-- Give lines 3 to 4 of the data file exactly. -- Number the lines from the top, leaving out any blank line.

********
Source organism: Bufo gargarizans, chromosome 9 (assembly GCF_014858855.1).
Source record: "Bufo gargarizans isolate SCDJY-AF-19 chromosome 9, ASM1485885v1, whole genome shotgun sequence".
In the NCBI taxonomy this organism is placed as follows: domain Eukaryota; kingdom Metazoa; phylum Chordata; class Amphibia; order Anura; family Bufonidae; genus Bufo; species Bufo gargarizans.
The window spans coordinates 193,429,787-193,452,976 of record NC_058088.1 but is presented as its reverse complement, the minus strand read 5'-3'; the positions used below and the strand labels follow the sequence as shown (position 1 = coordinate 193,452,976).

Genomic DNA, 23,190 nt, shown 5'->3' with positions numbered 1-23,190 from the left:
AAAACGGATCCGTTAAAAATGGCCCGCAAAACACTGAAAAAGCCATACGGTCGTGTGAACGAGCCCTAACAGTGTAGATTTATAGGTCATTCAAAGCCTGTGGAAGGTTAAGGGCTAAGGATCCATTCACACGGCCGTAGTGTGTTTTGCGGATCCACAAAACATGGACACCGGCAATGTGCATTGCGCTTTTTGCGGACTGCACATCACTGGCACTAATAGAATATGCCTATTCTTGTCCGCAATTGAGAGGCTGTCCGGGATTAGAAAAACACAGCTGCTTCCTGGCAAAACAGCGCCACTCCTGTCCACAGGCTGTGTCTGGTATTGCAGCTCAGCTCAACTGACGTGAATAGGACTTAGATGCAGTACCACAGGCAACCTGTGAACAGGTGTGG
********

In the NCBI taxonomy this organism is placed as follows: domain Eukaryota; kingdom Metazoa; phylum Chordata; class Amphibia; order Anura; family Bufonidae; genus Bufo; species Bufo gargarizans.
The window spans coordinates 193,429,787-193,452,976 of record NC_058088.1 but is presented as its reverse complement, the minus strand read 5'-3'; the positions used below and the strand labels follow the sequence as shown (position 1 = coordinate 193,452,976).